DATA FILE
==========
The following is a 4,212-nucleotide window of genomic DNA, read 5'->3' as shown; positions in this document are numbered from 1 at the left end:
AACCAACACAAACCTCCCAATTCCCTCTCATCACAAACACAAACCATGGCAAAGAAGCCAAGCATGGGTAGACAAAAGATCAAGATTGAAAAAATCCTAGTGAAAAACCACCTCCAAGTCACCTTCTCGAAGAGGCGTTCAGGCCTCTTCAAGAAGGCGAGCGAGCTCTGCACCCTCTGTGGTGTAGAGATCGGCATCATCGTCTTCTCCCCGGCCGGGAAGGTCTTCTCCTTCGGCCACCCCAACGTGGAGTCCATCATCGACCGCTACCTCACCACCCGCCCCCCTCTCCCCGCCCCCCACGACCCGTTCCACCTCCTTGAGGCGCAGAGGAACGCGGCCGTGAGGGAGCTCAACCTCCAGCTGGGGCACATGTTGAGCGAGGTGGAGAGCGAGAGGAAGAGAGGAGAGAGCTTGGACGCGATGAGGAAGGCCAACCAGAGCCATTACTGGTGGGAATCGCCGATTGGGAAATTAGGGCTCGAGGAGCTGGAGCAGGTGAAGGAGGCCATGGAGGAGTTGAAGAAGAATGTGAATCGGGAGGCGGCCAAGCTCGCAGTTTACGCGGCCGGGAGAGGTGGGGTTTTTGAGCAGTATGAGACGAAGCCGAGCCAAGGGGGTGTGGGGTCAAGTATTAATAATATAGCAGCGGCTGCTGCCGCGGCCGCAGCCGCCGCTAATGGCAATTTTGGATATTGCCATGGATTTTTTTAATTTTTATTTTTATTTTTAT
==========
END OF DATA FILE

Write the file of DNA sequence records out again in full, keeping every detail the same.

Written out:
The following is a 4,212-nucleotide window of genomic DNA, read 5'->3' as shown; positions in this document are numbered from 1 at the left end:
AACCAACACAAACCTCCCAATTCCCTCTCATCACAAACACAAACCATGGCAAAGAAGCCAAGCATGGGTAGACAAAAGATCAAGATTGAAAAAATCCTAGTGAAAAACCACCTCCAAGTCACCTTCTCGAAGAGGCGTTCAGGCCTCTTCAAGAAGGCGAGCGAGCTCTGCACCCTCTGTGGTGTAGAGATCGGCATCATCGTCTTCTCCCCGGCCGGGAAGGTCTTCTCCTTCGGCCACCCCAACGTGGAGTCCATCATCGACCGCTACCTCACCACCCGCCCCCCTCTCCCCGCCCCCCACGACCCGTTCCACCTCCTTGAGGCGCAGAGGAACGCGGCCGTGAGGGAGCTCAACCTCCAGCTGGGGCACATGTTGAGCGAGGTGGAGAGCGAGAGGAAGAGAGGAGAGAGCTTGGACGCGATGAGGAAGGCCAACCAGAGCCATTACTGGTGGGAATCGCCGATTGGGAAATTAGGGCTCGAGGAGCTGGAGCAGGTGAAGGAGGCCATGGAGGAGTTGAAGAAGAATGTGAATCGGGAGGCGGCCAAGCTCGCAGTTTACGCGGCCGGGAGAGGTGGGGTTTTTGAGCAGTATGAGACGAAGCCGAGCCAAGGGGGTGTGGGGTCAAGTATTAATAATATAGCAGCGGCTGCTGCCGCGGCCGCAGCCGCCGCTAATGGCAATTTTGGATATTGCCATGGATTTTTTTAATTTTTATTTTTATTTTTAT